Authors
John Lizza
Kutztown University of Pennsylvania
Abstract
Critics of organ donation after circulatory death argue that, even if donors are past the point of autoresuscitation, they have not satisfied the “irreversibility” requirement in the circulatory and respiratory criteria for determining death, since their circulation and respiration could be artificially restored. Thus, removing their vital organs violates the “dead-donor” rule. I defend DCD donation against this criticism. I argue that practical medical-ethical considerations, including respect for do-not-resuscitate orders, support interpreting “irreversibility” to mean permanent cessation of circulation and respiration. Assuming a consciousness-related formulation of human death, I then argue that the loss of circulation and respiration is significant, because it leads to the permanent loss of consciousness and thus to the death of the human person. The DNR request by an organ donor should thus be interpreted to mean “do not restore to consciousness.” Finally, I respond to an objection that if “irreversibility” has a medical-ethical meaning, it would entail the absurd possibility that one of two individuals in the same physical state could be alive and the other dead—an implication that some think is inconsistent with understanding death as an objective biological state of the organism. I argue that advances in medical technology have created phenomena that challenge the assumption that human death can be understood in strictly biological terms. I argue that ethical and ontological considerations about our nature bear on the definition and determination of death and thus on the permissibility of DCD.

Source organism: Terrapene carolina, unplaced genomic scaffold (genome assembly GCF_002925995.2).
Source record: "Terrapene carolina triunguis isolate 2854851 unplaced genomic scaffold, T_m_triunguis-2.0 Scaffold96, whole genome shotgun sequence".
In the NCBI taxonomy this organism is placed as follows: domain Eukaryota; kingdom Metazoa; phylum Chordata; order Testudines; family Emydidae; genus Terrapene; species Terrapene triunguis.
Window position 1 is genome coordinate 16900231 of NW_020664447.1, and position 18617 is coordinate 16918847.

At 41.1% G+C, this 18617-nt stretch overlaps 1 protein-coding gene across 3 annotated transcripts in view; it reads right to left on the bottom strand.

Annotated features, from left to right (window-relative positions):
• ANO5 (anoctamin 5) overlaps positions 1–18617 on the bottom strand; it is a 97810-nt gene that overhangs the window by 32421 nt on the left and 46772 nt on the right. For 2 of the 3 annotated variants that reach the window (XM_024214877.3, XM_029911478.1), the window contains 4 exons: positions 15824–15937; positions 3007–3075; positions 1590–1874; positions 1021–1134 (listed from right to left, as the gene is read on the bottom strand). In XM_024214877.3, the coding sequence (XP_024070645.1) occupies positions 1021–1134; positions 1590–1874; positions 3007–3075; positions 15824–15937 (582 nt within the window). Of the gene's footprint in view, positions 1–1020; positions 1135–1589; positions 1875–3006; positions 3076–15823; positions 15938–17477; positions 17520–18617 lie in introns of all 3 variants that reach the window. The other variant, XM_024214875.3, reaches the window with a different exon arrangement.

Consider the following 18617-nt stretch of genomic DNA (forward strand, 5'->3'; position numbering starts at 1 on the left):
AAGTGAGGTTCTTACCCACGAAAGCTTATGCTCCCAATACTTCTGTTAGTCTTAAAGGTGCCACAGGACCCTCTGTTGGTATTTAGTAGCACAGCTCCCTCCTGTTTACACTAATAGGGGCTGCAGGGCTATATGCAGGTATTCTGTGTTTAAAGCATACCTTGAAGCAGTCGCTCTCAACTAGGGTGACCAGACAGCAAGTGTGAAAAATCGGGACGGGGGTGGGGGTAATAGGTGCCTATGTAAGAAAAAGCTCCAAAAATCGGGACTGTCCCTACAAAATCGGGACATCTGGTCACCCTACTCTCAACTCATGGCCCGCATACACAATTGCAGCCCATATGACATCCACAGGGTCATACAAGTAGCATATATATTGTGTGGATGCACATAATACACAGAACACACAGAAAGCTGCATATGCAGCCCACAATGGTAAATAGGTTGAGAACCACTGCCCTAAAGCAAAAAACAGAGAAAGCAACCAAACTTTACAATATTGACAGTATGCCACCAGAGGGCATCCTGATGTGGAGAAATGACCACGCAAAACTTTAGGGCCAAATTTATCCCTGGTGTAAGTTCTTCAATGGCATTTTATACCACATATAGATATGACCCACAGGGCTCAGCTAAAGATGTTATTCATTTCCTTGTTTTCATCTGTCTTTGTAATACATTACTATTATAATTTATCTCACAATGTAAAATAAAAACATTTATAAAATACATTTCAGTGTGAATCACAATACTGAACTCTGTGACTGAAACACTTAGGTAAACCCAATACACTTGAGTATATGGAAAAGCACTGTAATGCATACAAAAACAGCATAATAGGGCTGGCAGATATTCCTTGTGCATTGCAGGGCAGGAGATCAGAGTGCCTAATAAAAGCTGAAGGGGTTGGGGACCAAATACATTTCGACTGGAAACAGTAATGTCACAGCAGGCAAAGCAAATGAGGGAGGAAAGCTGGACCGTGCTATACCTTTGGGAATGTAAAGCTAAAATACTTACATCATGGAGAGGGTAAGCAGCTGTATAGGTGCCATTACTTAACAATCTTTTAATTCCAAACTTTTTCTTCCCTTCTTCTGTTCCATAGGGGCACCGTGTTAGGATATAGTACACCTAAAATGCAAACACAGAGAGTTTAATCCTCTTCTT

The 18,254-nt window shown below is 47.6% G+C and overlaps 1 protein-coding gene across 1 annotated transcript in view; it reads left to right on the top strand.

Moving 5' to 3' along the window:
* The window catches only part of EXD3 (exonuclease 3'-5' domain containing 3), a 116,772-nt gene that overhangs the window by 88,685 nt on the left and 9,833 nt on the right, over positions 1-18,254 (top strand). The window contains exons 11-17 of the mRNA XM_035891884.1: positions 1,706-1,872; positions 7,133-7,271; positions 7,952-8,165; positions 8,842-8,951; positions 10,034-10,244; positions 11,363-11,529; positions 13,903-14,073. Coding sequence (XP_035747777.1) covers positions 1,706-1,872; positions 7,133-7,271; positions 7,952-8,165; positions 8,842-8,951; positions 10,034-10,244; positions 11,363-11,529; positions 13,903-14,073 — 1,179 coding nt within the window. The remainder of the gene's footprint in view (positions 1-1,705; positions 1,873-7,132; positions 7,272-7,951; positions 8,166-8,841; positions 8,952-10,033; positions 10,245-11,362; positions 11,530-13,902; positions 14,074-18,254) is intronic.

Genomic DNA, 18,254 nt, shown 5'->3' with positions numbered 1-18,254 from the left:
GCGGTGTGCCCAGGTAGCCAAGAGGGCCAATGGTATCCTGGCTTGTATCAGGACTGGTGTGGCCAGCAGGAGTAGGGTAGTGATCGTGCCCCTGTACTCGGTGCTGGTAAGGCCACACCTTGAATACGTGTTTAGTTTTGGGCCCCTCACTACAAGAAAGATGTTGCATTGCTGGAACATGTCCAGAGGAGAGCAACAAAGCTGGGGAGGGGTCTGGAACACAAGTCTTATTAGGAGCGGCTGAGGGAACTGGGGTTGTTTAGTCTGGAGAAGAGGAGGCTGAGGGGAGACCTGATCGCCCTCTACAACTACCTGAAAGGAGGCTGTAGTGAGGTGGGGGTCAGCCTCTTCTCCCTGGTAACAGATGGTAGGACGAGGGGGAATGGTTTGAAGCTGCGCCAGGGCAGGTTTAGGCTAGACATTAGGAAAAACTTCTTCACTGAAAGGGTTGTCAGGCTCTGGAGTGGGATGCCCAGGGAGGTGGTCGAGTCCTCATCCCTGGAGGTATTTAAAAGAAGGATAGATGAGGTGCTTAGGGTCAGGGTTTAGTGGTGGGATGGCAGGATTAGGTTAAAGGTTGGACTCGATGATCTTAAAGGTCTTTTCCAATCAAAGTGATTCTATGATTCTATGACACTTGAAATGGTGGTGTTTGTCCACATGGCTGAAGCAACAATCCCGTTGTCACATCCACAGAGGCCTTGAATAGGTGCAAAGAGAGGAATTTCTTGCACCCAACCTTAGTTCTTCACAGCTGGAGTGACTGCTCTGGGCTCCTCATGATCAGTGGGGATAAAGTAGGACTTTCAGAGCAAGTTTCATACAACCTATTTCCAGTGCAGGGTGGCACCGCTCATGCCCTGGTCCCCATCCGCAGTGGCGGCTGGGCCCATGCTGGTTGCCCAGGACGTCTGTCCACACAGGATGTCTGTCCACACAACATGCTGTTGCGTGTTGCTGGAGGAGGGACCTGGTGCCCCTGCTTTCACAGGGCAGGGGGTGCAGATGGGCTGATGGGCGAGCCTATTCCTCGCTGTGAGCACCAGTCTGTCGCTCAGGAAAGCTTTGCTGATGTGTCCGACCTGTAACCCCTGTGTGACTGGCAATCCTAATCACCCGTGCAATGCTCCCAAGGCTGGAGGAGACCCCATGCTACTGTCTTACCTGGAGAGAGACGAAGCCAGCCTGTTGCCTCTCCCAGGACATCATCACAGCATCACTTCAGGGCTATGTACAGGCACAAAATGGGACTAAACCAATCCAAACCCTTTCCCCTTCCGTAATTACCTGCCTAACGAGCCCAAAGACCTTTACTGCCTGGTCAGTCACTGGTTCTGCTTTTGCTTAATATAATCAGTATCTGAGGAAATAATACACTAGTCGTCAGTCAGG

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DOI 10.1093/jmp/jhz030
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References found in this work BETA

Defining Death.William Charlton - forthcoming - Wiley: New Blackfriars.
Are DCD Donors Dead?Don Marquis - 2010 - Hastings Center Report 40 (3):24-31.
The Dead Donor Rule: Can It Withstand Critical Scrutiny?F. G. Miller, R. D. Truog & D. W. Brock - 2010 - Journal of Medicine and Philosophy 35 (3):299-312.
The Dead Donor Rule.John A. Robertson - 1999 - Hastings Center Report 29 (6):6.

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Citations of this work BETA

Conceptual Clarity in Clinical Bioethical Analysis.J. Clint Parker - 2020 - Journal of Medicine and Philosophy 45 (1):1-15.

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Potentiality, Irreversibility, and Death.John P. Lizza - 2005 - Journal of Medicine and Philosophy 30 (1):45 – 64.
The Dead Donor Rule: Can It Withstand Critical Scrutiny?F. G. Miller, R. D. Truog & D. W. Brock - 2010 - Journal of Medicine and Philosophy 35 (3):299-312.

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